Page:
Wednesday, August 31, 2011


10) George R.R. Martin
            I’ve only read one work of George R.R. Martin’s, a work that isn’t even complete. But having read just the first four books of his mammoth undertaking of epic fantasy, A Song of Ice and Fire, I’m prepared to say that Martin is one of the most accomplished fiction writers on the planet. With his ongoing saga, he has out-Tolkiened the man himself. Not only has he fashioned a world with a history and culture vast and complex as Middle-Earth’s, but Martin’s characters and sense of story structure are infinitely superior to Tolkien’s. This is who you read if you want your fantasy to be adult in every sense of the word.
            Start with: A Game of Thrones, 1996
            Then try: A Clash of Kings, 1998

9) James Ellroy
            If the English language has an intrinsic gender, James Ellroy has ensured that it is a male. The Demon Dog uses words like they’re jabs and hooks, sentences like head-butts, paragraphs that are swift kicks in the cajones, and characters that move with the animalistic single-mindedness of a pack of wolves. He throws these ingredients into a heady brew and what he serves up are stories of crime and redemption that explode in a mushroom-shaped plume in the sky over White Sands. Even if his style is so bare-knuckled it turns you off, you can’t deny it: Ellroy has balls!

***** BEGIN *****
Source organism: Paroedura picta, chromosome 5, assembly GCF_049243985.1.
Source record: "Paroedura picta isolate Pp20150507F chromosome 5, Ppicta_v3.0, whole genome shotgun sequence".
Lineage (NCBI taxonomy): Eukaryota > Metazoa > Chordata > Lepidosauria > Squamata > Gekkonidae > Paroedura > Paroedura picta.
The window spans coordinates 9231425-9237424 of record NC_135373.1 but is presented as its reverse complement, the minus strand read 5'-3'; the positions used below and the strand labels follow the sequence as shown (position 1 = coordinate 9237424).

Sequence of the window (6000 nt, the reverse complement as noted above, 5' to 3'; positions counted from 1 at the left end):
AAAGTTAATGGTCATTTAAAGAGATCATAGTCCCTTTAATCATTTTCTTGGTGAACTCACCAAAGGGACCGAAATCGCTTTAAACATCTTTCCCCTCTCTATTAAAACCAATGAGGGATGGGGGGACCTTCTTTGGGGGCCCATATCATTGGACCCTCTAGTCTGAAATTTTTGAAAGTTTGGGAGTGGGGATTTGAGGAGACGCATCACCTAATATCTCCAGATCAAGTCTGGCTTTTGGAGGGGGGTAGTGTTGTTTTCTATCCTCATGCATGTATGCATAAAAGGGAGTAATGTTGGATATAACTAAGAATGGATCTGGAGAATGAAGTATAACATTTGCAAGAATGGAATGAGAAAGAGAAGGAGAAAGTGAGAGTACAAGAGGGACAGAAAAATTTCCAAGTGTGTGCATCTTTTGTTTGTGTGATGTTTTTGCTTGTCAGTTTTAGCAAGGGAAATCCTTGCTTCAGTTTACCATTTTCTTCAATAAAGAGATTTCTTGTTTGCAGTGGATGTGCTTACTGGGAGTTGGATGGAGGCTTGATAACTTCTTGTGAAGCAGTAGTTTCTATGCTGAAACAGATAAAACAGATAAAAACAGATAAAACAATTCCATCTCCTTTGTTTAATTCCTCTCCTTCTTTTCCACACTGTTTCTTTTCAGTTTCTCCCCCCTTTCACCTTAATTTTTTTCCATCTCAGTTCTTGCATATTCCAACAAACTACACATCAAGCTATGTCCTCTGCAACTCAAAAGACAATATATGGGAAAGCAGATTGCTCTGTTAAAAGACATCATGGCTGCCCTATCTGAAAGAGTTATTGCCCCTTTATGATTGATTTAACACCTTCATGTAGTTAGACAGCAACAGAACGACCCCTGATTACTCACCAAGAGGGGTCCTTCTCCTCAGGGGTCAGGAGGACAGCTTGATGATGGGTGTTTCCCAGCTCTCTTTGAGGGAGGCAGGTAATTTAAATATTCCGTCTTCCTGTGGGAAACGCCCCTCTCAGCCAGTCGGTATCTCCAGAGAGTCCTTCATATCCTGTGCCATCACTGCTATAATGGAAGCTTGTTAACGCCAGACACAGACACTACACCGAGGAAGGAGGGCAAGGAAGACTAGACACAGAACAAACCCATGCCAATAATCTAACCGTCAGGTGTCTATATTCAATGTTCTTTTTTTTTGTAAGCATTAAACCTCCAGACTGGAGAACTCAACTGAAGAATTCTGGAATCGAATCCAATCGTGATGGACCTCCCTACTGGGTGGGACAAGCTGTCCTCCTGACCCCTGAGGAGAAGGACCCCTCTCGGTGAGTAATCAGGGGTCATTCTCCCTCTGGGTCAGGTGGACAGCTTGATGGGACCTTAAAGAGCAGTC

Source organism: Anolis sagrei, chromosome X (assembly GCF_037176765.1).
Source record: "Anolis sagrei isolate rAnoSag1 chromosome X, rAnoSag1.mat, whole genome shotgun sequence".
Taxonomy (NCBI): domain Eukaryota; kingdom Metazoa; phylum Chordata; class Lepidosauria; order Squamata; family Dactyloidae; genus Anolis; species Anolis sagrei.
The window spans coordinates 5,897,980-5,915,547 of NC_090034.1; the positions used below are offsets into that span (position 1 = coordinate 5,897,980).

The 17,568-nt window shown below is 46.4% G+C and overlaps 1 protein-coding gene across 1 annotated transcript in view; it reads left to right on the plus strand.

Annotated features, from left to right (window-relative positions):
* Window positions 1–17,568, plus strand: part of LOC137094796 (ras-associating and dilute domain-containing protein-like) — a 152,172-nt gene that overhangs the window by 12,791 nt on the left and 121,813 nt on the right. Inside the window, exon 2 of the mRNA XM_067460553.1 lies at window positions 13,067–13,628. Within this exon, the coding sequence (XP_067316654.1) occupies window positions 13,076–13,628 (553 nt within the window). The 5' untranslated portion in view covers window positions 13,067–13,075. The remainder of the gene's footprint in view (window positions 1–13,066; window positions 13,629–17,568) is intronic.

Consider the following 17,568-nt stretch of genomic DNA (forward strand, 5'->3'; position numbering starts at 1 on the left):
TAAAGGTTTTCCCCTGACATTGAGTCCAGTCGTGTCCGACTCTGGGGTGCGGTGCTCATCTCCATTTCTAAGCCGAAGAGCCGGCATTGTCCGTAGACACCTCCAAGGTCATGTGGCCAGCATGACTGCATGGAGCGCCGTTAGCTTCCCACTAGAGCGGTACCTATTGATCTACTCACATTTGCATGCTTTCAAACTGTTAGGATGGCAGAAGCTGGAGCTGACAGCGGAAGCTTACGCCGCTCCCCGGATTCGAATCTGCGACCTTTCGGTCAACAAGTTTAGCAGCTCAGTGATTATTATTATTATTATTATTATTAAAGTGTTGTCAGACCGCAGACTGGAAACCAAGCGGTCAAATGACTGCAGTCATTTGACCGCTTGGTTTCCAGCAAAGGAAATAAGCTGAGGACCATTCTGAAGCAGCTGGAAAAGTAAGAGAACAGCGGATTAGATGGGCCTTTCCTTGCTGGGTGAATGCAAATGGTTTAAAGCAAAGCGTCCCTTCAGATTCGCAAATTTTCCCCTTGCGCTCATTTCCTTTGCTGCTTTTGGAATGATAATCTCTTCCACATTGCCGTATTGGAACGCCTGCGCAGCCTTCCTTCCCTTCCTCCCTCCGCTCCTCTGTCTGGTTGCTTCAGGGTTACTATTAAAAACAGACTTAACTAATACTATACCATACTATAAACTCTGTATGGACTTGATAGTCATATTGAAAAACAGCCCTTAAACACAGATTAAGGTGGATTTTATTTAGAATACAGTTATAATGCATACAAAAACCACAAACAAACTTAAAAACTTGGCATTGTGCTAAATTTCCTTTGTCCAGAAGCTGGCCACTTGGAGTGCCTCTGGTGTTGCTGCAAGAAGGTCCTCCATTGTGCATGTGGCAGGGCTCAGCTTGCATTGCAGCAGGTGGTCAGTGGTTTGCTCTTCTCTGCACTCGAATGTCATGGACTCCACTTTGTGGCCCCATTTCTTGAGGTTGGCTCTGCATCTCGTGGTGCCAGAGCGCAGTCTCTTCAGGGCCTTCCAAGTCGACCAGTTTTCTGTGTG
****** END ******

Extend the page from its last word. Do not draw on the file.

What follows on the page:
Start with: L.A. Confidential, 1990
            Then try: The Black Dahlia, 1987

8) Raymond Chandler
            Chandler wrote almost exclusively about his most famous creation, archetypical private eye Philip Marlowe. Chandler wrote in style that is now synonymous with hard-boiled fiction in general. But read a little closer and his artistry becomes easy to identify. Chandler brought a poetry to his lean and mean prose that cut right to the bone of the existential conundrum of human life, what makes people live as darkly as they do and what makes a decent man like Marlowe stand eyeball-to-eyeball against the darkness and refuse the turn away from it. But that will only occur to you after you’ve absorbed the dynamite story Chandler laid out for you.
            Start with: The Big Sleep, 1939
            Then try: The Lady in the Lake, 1943

7) David Mitchell
            I grow green with envy whenever I meet someone who is experiencing the work of David Mitchell for the first time. Born in Britain but having lived and traveled wide and far around the globe, his writing reflects his status as a genuine citizen of the world. A postmodernist in the best sense of the word Mitchell blends and twists genres and styles with stunning alacrity. But despite his prosaic pyrotechnics, Mitchell never forgets that his first job is to tell a story. With indelible characters and ingenious plotting he does this better than most writers twenty years his senior.